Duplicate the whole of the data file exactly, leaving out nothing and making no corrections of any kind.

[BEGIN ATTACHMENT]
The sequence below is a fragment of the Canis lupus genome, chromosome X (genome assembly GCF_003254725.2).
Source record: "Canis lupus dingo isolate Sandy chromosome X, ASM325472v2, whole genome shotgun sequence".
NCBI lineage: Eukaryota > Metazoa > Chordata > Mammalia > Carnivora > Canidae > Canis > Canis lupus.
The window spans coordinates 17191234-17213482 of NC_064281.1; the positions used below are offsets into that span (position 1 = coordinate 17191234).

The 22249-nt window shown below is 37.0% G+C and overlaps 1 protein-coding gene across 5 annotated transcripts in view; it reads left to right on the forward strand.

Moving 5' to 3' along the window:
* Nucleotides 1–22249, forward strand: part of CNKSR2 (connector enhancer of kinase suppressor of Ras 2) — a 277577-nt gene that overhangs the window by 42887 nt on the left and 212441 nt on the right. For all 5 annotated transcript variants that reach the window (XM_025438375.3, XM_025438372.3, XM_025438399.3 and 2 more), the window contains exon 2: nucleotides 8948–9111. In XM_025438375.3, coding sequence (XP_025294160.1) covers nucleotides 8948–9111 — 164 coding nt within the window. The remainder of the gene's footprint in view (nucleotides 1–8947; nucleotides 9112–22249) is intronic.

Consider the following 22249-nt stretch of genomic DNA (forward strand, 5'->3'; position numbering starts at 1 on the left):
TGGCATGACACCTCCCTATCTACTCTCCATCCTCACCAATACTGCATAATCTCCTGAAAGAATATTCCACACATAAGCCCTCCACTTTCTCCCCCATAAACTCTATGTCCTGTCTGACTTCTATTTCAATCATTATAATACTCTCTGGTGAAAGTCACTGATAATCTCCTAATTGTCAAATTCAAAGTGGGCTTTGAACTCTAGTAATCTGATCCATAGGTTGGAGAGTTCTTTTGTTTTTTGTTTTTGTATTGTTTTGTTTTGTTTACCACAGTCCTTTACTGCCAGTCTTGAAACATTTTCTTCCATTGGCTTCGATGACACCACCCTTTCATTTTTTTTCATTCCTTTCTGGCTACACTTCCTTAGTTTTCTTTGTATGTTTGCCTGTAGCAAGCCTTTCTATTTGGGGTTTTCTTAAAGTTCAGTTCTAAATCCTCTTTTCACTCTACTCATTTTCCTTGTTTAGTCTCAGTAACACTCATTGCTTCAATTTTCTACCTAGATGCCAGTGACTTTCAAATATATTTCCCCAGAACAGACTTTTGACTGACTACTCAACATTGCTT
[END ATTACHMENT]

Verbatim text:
The sequence below is a fragment of the Canis lupus genome, chromosome X (genome assembly GCF_003254725.2).
Source record: "Canis lupus dingo isolate Sandy chromosome X, ASM325472v2, whole genome shotgun sequence".
NCBI lineage: Eukaryota > Metazoa > Chordata > Mammalia > Carnivora > Canidae > Canis > Canis lupus.
The window spans coordinates 17191234-17213482 of NC_064281.1; the positions used below are offsets into that span (position 1 = coordinate 17191234).

The 22249-nt window shown below is 37.0% G+C and overlaps 1 protein-coding gene across 5 annotated transcripts in view; it reads left to right on the forward strand.

Moving 5' to 3' along the window:
* Nucleotides 1–22249, forward strand: part of CNKSR2 (connector enhancer of kinase suppressor of Ras 2) — a 277577-nt gene that overhangs the window by 42887 nt on the left and 212441 nt on the right. For all 5 annotated transcript variants that reach the window (XM_025438375.3, XM_025438372.3, XM_025438399.3 and 2 more), the window contains exon 2: nucleotides 8948–9111. In XM_025438375.3, coding sequence (XP_025294160.1) covers nucleotides 8948–9111 — 164 coding nt within the window. The remainder of the gene's footprint in view (nucleotides 1–8947; nucleotides 9112–22249) is intronic.

Consider the following 22249-nt stretch of genomic DNA (forward strand, 5'->3'; position numbering starts at 1 on the left):
TGGCATGACACCTCCCTATCTACTCTCCATCCTCACCAATACTGCATAATCTCCTGAAAGAATATTCCACACATAAGCCCTCCACTTTCTCCCCCATAAACTCTATGTCCTGTCTGACTTCTATTTCAATCATTATAATACTCTCTGGTGAAAGTCACTGATAATCTCCTAATTGTCAAATTCAAAGTGGGCTTTGAACTCTAGTAATCTGATCCATAGGTTGGAGAGTTCTTTTGTTTTTTGTTTTTGTATTGTTTTGTTTTGTTTACCACAGTCCTTTACTGCCAGTCTTGAAACATTTTCTTCCATTGGCTTCGATGACACCACCCTTTCATTTTTTTTCATTCCTTTCTGGCTACACTTCCTTAGTTTTCTTTGTATGTTTGCCTGTAGCAAGCCTTTCTATTTGGGGTTTTCTTAAAGTTCAGTTCTAAATCCTCTTTTCACTCTACTCATTTTCCTTGTTTAGTCTCAGTAACACTCATTGCTTCAATTTTCTACCTAGATGCCAGTGACTTTCAAATATATTTCCCCAGAACAGACTTTTGACTGACTACTCAACATTGCTT